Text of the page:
On a broad scale, education can be defined as “all activities, which a person or group transfers information to its descendants as a body of knowledge and skills to enable a person or group to subsist” (Beiter, 2005). Hmm, that sounds like a pretty general definition. However, that last word in the quote is what really intrigues me. Subsist. Subsist could also have varying definitions; depending on who you ask. The Merriam-Websters dictionary defines subsist as “to maintain or support oneself, especially at a minimal level.” A minimal level? Okay, this is where my mind starts to read deeper into things and I start to ask myself a series of questions.

  • Does the right to education mean that people have the right to a minimal level of education?
  • How does this definition and the use of the term minimal impact the quality of education?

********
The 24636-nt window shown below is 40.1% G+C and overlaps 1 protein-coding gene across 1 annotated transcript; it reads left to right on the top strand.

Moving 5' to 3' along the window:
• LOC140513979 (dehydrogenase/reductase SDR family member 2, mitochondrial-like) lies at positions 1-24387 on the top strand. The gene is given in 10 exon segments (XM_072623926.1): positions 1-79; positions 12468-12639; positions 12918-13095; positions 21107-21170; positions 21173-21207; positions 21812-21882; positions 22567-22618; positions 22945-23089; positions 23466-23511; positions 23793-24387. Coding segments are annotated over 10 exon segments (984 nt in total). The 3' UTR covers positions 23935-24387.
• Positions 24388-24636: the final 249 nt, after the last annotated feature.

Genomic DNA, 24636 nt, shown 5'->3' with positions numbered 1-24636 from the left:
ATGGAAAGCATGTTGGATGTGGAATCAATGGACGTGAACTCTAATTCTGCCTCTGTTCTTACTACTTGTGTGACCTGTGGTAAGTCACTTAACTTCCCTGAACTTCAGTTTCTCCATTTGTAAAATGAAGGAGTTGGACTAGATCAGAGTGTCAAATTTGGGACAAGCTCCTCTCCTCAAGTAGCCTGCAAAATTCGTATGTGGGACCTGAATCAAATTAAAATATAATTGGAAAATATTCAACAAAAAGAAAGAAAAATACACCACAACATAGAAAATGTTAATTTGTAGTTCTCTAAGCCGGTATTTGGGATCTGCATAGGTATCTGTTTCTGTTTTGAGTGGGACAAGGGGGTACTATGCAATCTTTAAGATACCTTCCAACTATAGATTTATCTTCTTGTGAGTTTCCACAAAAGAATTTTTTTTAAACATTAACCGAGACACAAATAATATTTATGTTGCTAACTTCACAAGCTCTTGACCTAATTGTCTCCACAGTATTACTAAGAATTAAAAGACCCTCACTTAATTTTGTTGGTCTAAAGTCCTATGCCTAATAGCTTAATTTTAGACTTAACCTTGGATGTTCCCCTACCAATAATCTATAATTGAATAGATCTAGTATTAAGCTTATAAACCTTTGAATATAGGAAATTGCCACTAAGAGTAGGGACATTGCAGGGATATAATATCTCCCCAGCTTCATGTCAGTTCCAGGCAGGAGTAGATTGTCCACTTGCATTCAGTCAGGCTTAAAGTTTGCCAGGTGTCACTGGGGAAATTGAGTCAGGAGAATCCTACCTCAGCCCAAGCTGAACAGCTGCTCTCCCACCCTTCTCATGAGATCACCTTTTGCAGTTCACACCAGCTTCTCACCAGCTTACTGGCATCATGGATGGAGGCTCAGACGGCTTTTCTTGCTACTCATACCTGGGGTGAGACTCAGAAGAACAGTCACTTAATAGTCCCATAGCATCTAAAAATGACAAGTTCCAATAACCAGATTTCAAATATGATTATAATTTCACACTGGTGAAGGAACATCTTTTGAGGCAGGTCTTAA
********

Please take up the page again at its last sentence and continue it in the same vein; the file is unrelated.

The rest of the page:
• What rights are included in a minimal education?
  • At what point does a minimal education commence?
  • Assuming that a minimal level education consists of K–12 education levels, how does one support oneself with a minimal level of education in a world that demands a higher level of education to succeed and support ones life or the lives of their families?
  • If the goal behind the right to education is to provide a minimal level of education for all; are there standards that a minimal education adhere to?
  • Does a minimal level of education allow a person to obtain a good quality of life beyond educating themselves?
  • What does ‘quality of life’ mean?… See how my mind wanders?

My Redefinition.

Denzel Washington — The Great Debaters.